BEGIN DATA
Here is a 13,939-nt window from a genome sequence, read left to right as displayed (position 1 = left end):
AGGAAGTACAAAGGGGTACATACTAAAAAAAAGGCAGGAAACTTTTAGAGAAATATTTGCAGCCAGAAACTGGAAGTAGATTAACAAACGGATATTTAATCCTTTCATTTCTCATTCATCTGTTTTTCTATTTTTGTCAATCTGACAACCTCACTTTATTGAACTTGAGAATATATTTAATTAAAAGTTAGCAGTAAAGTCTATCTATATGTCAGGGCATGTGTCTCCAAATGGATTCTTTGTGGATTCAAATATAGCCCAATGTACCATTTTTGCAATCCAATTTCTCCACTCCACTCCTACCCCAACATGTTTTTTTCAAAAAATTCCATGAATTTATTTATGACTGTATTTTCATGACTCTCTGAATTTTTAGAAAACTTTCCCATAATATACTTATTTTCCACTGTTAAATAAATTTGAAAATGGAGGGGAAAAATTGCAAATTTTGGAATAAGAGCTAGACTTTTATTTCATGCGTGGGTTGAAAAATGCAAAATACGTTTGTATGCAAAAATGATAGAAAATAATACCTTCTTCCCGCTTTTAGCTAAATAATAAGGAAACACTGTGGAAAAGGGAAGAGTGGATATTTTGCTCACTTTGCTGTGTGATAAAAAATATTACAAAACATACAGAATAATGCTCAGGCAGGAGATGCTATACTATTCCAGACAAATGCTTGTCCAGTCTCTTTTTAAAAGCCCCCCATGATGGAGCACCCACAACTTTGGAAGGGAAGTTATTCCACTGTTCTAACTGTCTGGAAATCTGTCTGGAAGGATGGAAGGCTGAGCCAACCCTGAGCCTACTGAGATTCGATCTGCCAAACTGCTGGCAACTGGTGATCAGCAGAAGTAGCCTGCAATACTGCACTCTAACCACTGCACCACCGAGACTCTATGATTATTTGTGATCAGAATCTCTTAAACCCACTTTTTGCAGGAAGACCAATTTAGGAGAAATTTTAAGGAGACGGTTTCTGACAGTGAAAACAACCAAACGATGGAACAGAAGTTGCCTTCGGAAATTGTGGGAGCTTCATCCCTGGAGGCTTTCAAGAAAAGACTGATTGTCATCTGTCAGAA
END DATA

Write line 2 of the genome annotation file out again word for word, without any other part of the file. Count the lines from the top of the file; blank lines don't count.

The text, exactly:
AGGAAGTACAAAGGGGTACATACTAAAAAAAAGGCAGGAAACTTTTAGAGAAATATTTGCAGCCAGAAACTGGAAGTAGATTAACAAACGGATATTTAATCCTTTCATTTCTCATTCATCTGTTTTTCTATTTTTGTCAATCTGACAACCTCACTTTATTGAACTTGAGAATATATTTAATTAAAAGTTAGCAGTAAAGTCTATCTATATGTCAGGGCATGTGTCTCCAAATGGATTCTTTGTGGATTCAAATATAGCCCAATGTACCATTTTTGCAATCCAATTTCTCCACTCCACTCCTACCCCAACATGTTTTTTTCAAAAAATTCCATGAATTTATTTATGACTGTATTTTCATGACTCTCTGAATTTTTAGAAAACTTTCCCATAATATACTTATTTTCCACTGTTAAATAAATTTGAAAATGGAGGGGAAAAATTGCAAATTTTGGAATAAGAGCTAGACTTTTATTTCATGCGTGGGTTGAAAAATGCAAAATACGTTTGTATGCAAAAATGATAGAAAATAATACCTTCTTCCCGCTTTTAGCTAAATAATAAGGAAACACTGTGGAAAAGGGAAGAGTGGATATTTTGCTCACTTTGCTGTGTGATAAAAAATATTACAAAACATACAGAATAATGCTCAGGCAGGAGATGCTATACTATTCCAGACAAATGCTTGTCCAGTCTCTTTTTAAAAGCCCCCCATGATGGAGCACCCACAACTTTGGAAGGGAAGTTATTCCACTGTTCTAACTGTCTGGAAATCTGTCTGGAAGGATGGAAGGCTGAGCCAACCCTGAGCCTACTGAGATTCGATCTGCCAAACTGCTGGCAACTGGTGATCAGCAGAAGTAGCCTGCAATACTGCACTCTAACCACTGCACCACCGAGACTCTATGATTATTTGTGATCAGAATCTCTTAAACCCACTTTTTGCAGGAAGACCAATTTAGGAGAAATTTTAAGGAGACGGTTTCTGACAGTGAAAACAACCAAACGATGGAACAGAAGTTGCCTTCGGAAATTGTGGGAGCTTCATCCCTGGAGGCTTTCAAGAAAAGACTGATTGTCATCTGTCAGAA